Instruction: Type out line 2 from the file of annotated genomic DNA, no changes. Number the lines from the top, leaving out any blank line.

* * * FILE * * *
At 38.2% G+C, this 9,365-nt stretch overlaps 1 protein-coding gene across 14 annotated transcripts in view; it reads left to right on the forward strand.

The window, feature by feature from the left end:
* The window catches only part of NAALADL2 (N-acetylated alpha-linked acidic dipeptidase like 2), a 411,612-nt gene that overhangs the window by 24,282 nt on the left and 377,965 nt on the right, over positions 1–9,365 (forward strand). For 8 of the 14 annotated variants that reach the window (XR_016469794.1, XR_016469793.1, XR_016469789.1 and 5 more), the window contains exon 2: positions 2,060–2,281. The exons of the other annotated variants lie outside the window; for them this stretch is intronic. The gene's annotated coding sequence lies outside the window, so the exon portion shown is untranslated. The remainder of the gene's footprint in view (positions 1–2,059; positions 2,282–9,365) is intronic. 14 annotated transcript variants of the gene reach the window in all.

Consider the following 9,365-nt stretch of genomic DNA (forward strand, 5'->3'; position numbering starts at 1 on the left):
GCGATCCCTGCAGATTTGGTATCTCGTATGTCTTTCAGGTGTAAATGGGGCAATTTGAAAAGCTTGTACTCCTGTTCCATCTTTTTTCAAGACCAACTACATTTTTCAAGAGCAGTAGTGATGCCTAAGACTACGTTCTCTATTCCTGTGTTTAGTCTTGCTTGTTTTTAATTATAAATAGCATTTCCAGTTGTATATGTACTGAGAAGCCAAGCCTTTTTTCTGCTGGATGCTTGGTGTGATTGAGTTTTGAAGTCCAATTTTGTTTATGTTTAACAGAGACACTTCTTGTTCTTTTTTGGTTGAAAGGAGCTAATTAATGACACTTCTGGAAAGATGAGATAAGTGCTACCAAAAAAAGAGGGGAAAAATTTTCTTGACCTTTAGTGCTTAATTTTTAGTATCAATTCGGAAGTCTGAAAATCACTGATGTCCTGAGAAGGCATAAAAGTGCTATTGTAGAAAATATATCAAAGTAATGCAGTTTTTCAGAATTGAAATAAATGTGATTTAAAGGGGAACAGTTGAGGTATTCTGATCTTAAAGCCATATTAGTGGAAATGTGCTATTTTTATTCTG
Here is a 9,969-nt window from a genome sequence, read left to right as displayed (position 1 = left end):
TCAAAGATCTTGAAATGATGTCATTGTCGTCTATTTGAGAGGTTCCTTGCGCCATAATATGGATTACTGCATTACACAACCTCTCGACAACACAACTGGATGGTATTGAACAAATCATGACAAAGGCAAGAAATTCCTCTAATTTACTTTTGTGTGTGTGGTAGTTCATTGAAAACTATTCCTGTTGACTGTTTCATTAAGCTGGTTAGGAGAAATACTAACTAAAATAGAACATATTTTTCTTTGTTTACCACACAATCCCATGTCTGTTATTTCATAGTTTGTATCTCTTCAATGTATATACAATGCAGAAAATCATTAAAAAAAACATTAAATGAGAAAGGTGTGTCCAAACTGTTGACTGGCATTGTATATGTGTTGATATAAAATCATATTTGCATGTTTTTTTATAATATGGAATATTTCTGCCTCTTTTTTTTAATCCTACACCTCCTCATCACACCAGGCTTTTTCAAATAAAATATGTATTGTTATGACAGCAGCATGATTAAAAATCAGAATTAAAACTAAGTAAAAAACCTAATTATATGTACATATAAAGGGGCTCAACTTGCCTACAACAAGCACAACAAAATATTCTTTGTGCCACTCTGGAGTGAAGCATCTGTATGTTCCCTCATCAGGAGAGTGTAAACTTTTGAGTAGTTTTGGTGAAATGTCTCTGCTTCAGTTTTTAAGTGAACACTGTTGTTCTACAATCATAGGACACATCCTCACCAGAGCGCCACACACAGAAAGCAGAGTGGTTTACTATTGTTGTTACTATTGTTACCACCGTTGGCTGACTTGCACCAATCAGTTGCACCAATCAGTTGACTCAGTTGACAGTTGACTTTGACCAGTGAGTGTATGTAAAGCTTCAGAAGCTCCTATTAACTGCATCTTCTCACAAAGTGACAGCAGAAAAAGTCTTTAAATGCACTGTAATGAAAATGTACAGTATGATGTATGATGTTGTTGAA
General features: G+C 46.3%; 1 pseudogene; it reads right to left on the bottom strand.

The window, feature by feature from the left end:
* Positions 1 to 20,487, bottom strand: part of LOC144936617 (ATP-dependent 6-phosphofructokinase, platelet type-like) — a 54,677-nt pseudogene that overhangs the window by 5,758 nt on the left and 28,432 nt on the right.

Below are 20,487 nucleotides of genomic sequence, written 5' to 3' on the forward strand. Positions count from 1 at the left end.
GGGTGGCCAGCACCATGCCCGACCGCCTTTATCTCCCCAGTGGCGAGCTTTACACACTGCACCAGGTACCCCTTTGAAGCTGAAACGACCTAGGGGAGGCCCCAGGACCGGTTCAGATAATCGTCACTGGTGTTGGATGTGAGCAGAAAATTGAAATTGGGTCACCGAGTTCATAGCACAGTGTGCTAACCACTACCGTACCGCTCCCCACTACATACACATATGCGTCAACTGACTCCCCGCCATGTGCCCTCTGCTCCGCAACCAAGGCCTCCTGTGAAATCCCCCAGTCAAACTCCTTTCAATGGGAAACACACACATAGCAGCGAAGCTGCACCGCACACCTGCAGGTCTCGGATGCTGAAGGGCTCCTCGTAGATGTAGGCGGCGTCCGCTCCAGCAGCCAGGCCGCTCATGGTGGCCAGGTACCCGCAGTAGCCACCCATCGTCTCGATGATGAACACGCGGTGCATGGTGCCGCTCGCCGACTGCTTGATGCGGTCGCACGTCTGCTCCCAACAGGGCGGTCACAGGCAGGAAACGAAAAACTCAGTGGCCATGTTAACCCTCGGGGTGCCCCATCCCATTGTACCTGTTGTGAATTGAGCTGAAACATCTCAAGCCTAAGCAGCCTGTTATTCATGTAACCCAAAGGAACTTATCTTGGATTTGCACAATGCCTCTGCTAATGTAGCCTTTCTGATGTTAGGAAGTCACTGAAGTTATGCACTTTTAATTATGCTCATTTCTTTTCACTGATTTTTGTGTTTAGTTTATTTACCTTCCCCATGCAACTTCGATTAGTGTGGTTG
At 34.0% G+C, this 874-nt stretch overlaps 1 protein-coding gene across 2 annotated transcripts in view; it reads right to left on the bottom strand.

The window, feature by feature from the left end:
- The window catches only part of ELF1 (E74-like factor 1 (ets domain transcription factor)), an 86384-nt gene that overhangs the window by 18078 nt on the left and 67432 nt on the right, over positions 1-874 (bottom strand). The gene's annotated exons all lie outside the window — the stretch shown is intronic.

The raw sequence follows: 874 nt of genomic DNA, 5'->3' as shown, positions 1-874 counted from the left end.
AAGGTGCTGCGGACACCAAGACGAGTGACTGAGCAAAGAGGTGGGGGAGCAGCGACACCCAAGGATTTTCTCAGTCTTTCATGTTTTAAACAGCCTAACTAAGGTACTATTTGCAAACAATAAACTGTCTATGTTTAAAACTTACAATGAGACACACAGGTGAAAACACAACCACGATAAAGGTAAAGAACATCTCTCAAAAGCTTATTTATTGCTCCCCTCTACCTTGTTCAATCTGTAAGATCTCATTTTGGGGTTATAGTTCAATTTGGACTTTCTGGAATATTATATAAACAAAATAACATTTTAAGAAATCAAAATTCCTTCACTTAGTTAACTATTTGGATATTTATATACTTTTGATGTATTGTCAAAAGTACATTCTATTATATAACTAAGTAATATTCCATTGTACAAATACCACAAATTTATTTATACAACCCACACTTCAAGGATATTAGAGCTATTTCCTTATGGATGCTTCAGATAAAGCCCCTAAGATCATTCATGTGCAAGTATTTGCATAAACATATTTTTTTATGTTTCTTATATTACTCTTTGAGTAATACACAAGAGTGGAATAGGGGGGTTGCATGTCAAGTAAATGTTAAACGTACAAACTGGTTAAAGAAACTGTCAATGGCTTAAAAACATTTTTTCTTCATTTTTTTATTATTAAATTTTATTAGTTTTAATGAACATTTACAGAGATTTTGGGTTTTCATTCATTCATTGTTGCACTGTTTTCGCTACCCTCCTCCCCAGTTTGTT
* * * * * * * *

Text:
The window, feature by feature from the left end: